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EXAFS Phase Shifts

EXAFS Phase Shifts

This short presentation motivates why the Fourier transform of the EXAFS chi(k) function always displays the near-neighbor peak at a value about 1/2 Angstrom shorter than the known structure.

Bruce Ravel

May 02, 2018
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  1. EXAFS Phase Shifts
    Bruce Ravel
    Synchrotron Science Group
    National Institute of Standards and Technology
    &
    Beamline for Materials Measurements
    National Synchrotron Light Source II
    May 1, 2018
    1 / 6
    EXAFS Phase Shifts

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  2. The EXAFS Phase Shift in Hematite
    Here is ˜
    χ(R) for hematite, Fe2
    O3
    .
    Hematite has a known crystal structure∗ with Fe in a six-coordinated oxygen
    octahedron. There are 3 near neighbor oxygen atoms at 1.95 ˚
    A and 3 others
    2.12 ˚
    A.
    Why is the first peak in ˜
    χ(R) at about 1.4 ˚
    A when the nearest
    neighbor is at 1.95 ˚
    A?
    2 / 6
    EXAFS Phase Shifts
    ∗R.L. Blake, R.E. Hessevick, T. Zoltai, L.W. Finger American
    Mineralogist 51 (1966) 123-129, Refinement of the hemtatite structure

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  3. EXAFS Equation
    Here’s the EXAFS equation:
    χ(k, Γ) =
    (NΓ
    S2
    0
    )FΓ
    (k)e−2σ2
    Γ
    k2
    e−2RΓ/λ(k)
    2 kR2
    Γ
    sin (2kRΓ
    + ΦΓ
    (k)) (1)
    χtheory
    (k) =
    Γ
    χ(k, Γ) (2)

    = R0,Γ
    + ∆RΓ
    (3)
    k = 2me
    (E0 − ∆E0
    )/ 2 ≈ (E0 − ∆E0
    )/3.81 (4)
    The oscillatory term is a function not of 2kR, but of 2kR + Φ(k).
    The integral that makes ˜
    χ(R) is usually done over 2k, i.e.
    ˜
    χ(R) = d(2k) kkw · χ(k). This makes ˜
    χ(R) look somewhat like a radial
    distribution function with peaks near sensible values of R (half-path-length),
    rather than 2R (full-path-length).
    3 / 6
    EXAFS Phase Shifts

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  4. Scattering Amplitues and Phase Shifts
    Remember that the complex scattering function (for which F(k) is the amplitude
    and Φ(k) is the phase) is structured and Z-dependent. Here are some
    representative examples for elements from different rows of the periodic table.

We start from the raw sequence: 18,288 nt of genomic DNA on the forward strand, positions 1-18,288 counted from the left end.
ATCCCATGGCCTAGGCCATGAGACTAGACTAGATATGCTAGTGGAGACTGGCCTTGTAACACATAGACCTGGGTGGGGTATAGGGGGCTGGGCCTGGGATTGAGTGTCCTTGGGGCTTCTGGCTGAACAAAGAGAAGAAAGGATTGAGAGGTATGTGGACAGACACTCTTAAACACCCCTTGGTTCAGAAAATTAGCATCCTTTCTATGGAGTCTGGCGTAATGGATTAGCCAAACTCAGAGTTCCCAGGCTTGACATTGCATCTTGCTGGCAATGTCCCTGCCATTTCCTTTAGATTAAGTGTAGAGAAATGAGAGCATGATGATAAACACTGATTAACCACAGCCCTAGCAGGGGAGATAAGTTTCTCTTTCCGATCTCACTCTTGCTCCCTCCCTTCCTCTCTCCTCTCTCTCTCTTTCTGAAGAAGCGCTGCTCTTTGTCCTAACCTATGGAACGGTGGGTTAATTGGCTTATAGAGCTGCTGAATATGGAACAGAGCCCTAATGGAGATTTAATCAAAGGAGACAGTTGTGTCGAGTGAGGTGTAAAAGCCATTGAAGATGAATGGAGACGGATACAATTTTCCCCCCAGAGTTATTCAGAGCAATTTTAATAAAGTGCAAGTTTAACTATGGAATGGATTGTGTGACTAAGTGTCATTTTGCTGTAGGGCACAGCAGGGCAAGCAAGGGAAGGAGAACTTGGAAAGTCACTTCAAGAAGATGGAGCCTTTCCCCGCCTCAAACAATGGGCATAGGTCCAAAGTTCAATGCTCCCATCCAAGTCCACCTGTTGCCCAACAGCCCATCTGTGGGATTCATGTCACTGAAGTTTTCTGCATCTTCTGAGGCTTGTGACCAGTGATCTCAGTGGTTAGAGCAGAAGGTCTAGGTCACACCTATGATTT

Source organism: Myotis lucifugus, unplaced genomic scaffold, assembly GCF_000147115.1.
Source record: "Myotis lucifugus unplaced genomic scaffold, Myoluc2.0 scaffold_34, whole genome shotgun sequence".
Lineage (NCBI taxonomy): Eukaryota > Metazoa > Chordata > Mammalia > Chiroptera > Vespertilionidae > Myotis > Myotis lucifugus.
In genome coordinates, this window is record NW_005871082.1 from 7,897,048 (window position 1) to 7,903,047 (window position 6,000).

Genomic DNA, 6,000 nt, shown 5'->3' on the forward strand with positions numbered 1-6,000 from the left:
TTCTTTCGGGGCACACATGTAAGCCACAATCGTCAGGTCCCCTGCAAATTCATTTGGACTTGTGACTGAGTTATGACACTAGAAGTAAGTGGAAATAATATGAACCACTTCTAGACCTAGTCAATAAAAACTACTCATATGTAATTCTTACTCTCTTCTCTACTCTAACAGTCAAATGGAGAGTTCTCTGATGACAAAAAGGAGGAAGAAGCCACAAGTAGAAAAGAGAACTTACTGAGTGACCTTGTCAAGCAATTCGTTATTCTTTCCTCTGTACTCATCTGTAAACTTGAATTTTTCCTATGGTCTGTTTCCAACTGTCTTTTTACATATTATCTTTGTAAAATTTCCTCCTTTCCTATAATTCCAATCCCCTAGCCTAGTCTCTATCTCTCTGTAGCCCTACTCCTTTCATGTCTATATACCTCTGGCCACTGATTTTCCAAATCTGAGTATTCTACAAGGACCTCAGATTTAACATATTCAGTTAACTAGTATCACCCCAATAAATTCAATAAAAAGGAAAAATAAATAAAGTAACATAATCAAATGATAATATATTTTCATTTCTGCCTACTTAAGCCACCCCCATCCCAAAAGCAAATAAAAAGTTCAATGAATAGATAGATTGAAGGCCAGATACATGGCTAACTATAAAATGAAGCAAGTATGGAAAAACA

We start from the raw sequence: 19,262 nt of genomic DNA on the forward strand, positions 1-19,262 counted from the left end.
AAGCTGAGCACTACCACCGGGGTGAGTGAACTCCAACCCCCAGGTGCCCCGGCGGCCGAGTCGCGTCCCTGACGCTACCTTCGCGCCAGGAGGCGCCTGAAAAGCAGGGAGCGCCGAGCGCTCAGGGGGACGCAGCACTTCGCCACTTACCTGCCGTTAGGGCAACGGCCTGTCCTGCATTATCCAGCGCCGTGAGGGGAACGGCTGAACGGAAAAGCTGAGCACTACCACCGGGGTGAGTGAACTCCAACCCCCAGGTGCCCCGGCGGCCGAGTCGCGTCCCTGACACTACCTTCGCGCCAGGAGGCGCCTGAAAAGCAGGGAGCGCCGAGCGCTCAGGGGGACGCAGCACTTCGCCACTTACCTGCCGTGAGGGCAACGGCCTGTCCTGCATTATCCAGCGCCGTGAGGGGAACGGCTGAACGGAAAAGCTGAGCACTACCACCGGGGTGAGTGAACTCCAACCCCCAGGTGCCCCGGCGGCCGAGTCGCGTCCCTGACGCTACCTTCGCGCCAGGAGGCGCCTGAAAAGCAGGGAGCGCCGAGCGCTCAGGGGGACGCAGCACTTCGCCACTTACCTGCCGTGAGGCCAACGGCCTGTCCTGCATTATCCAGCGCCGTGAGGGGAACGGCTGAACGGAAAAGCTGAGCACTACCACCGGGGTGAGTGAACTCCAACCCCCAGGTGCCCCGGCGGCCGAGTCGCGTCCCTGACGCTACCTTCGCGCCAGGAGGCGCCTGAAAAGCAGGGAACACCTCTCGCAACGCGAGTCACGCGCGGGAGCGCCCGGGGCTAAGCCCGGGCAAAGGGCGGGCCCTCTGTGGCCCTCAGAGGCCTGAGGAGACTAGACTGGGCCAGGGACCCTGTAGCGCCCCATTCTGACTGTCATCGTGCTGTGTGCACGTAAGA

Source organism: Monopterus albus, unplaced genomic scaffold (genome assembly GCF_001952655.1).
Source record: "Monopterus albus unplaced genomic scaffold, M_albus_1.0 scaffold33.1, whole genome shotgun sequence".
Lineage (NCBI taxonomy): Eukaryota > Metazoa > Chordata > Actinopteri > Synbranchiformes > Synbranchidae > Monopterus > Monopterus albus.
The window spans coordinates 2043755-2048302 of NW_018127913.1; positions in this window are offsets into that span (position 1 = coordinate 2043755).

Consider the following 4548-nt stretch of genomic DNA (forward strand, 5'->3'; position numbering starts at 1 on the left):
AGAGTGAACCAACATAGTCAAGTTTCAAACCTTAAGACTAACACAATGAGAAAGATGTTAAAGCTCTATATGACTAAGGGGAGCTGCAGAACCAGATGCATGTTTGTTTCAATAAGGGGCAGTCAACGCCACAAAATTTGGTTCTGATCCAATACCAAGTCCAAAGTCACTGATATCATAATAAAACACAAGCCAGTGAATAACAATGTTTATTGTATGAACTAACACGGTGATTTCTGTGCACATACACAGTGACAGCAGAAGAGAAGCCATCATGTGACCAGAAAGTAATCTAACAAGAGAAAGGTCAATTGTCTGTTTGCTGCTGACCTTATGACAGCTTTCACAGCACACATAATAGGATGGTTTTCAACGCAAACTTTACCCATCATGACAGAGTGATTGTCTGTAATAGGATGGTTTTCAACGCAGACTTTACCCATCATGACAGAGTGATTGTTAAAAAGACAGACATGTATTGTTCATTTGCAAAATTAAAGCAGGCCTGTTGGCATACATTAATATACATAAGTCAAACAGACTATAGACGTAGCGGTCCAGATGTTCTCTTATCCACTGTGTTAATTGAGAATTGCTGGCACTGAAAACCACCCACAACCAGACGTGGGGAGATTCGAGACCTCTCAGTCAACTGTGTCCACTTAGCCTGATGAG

(k) ΦΓ
    (k)
    Very heavy elements have a discontinuity in Φ(k), like Pb at about 5.5 ˚
    A−1.
    Lighter scatterers, like O and Fe, have fairly smooth phase functions.
    4 / 6
    EXAFS Phase Shifts
    These figures are from Matt Newville’s Fundamentals of X-ray
    Absorption Fine Structure

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  5. Examining the Phase Function
    The phase functions for the lighter elements are valued near 0 at k = 0 ˚
    A−1 and
    decrease to almost 20 at k = 20 ˚
    A−1. To some level of approximation, these
    phase functions can be described by a line of slope -1, i.e. Φ(k) ≈ −1 · k
    Using that crude approximation, the oscillatory term of the EXAFS equation is
    sin(2kR − k) = sin 2k · (R − 1
    2
    ) . When the integral is done over d(2k), the
    first peak in the resulting ˜
    χ(R) shows up around (R-1
    2
    ) ˚
    A.
    5 / 6
    EXAFS Phase Shifts

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  6. This is why the first peak is shifted inward
    Obviously, the approximation of Φ(k) as a straight line is inaccurate.
    The peak shift is not exactly 1
    2
    ˚
    A. And for heavier scatterers, the
    approximation is even worse.
    But this explains in a hand-waving sense why the peaks are shifted to
    lower R in ˜
    χ(R).
    This is yet another reason why ˜
    χ(R) is NOT a radial distribution
    function.
    6 / 6
    EXAFS Phase Shifts

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